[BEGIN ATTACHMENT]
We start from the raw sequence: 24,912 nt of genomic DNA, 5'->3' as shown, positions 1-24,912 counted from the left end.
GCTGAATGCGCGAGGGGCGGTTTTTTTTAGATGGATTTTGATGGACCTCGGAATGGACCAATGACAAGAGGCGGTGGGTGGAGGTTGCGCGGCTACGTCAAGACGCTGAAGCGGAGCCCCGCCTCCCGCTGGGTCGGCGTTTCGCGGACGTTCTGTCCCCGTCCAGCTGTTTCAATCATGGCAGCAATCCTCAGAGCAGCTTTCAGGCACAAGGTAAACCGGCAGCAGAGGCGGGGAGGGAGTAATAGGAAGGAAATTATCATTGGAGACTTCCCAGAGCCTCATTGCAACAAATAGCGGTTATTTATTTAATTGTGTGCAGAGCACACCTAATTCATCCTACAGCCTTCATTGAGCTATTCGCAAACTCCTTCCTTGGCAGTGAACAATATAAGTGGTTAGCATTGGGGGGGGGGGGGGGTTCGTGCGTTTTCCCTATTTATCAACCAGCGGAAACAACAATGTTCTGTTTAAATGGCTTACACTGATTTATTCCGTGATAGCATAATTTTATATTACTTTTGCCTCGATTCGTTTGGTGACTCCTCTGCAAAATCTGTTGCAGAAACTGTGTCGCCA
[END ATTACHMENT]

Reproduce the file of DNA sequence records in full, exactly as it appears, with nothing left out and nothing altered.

We start from the raw sequence: 24,912 nt of genomic DNA, 5'->3' as shown, positions 1-24,912 counted from the left end.
GCTGAATGCGCGAGGGGCGGTTTTTTTTAGATGGATTTTGATGGACCTCGGAATGGACCAATGACAAGAGGCGGTGGGTGGAGGTTGCGCGGCTACGTCAAGACGCTGAAGCGGAGCCCCGCCTCCCGCTGGGTCGGCGTTTCGCGGACGTTCTGTCCCCGTCCAGCTGTTTCAATCATGGCAGCAATCCTCAGAGCAGCTTTCAGGCACAAGGTAAACCGGCAGCAGAGGCGGGGAGGGAGTAATAGGAAGGAAATTATCATTGGAGACTTCCCAGAGCCTCATTGCAACAAATAGCGGTTATTTATTTAATTGTGTGCAGAGCACACCTAATTCATCCTACAGCCTTCATTGAGCTATTCGCAAACTCCTTCCTTGGCAGTGAACAATATAAGTGGTTAGCATTGGGGGGGGGGGGGGGTTCGTGCGTTTTCCCTATTTATCAACCAGCGGAAACAACAATGTTCTGTTTAAATGGCTTACACTGATTTATTCCGTGATAGCATAATTTTATATTACTTTTGCCTCGATTCGTTTGGTGACTCCTCTGCAAAATCTGTTGCAGAAACTGTGTCGCCA